7 min. to read.
How do you answer this question?
A friend of mine, Kelly Bean, is in the critical last mile of having her book published.
She wasn’t sure if her publisher was going to like her idea for a title. I can understand why. It’s a Christian publisher offering a book for Christians.
Her title idea? “How to Be a Christian without Going to Church: The Unofficial Guide to Alternative Forms of Christian Community.”
I know Kelly, and I know that she loves the church. She understands what the church is theologically. I’m looking forward to her book because I’m certain that it’s going to be a thoughtful, challenging and helpful. (Follow Kelly if you can, and watch for anything she writes. It’s worth your time.)
Turns out the publisher loved the title, partly because it’s provocative. It gets at that question: “Can you really be a Christian without going to church?”
Immediately you might be saying, “Of course you can! That’s silly. Your faith is between you and God.” Or perhaps you feel differently and have good Biblical reasons for that. I’m not going to answer that question today, though I have a strong and and opinionated view on the subject. Instead, I’m intrigued how this question points to a deeper issue.
So, how do you FEEEEEL about church?
When it comes to growth or even satisfaction with something in our lives, it’s our beliefs and attitudes that carry the most weight. This is true about every aspect of our lives. Having pastored now for eighteen years and heard so many people’s stories, I think it’s especially powerful when it comes to church.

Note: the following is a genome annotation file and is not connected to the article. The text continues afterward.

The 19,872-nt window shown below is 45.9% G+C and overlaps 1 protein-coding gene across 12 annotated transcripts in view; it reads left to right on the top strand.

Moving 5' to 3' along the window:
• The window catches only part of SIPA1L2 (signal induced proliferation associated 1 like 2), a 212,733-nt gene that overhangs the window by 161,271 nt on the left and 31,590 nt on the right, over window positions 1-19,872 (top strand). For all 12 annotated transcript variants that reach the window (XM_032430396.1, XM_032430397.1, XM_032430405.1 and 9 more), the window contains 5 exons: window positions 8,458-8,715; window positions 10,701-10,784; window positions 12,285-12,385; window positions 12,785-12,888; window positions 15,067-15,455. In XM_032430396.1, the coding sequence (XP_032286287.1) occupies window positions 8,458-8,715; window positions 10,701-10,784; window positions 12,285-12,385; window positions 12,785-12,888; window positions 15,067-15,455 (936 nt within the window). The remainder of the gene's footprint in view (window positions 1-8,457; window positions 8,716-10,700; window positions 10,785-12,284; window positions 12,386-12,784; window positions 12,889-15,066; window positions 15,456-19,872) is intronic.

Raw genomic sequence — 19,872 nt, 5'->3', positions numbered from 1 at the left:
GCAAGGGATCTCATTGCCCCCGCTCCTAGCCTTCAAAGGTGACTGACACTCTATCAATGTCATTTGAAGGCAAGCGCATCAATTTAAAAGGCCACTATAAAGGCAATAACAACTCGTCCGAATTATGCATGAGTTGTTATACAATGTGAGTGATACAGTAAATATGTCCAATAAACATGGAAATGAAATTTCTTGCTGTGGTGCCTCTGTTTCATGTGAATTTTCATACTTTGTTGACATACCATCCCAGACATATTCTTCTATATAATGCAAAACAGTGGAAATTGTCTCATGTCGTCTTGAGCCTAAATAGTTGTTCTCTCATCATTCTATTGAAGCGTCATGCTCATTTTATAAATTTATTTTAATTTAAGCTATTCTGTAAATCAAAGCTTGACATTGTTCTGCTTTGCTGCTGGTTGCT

Do you want to grow spiritually? I’m assuming so, if you’re taking the time to read this blog. That means that you need to wrestle with what church means to you. Why? Being a part of church (or some kind of intentional spiritual community) is one of the options you have for pursuing spiritual growth. So, what are you going to make of that option? How important is church to you?
The answer you give is tied directly to your beliefs and attitudes about church. Here’s what I mean:
- A group of friends. If you think the church is mainly a social gathering, then it will be only as important as your need for relationships. When the relationships get difficult or more costly, the value you place on church will diminish, and you can easily move on.
- Something to belong to. If you think the church is a denomination or organization to belong to, then it will be only as important as your need for the identity marker of membership. Once you decide that label doesn’t work for you anymore, church will lose its value to you. (And rightly so.)
- An emotional lift. If you think the church is a program or an event meant to lift you up emotionally and spiritually, then it will only be as important as your need for hope and encouragement. That need is usually tied up with your current circumstances. If the show isn’t good, or the material isn’t fresh and relevant, or if your circumstances change, the church will start to lose its value to you.
- An obligation. If you think church attendance is a to-do on a religious check list, something you do in order to gain God’s approval, it will feel important to you for a while. But it will be an obligation, and obligations eventually lose their meaning and their value to us.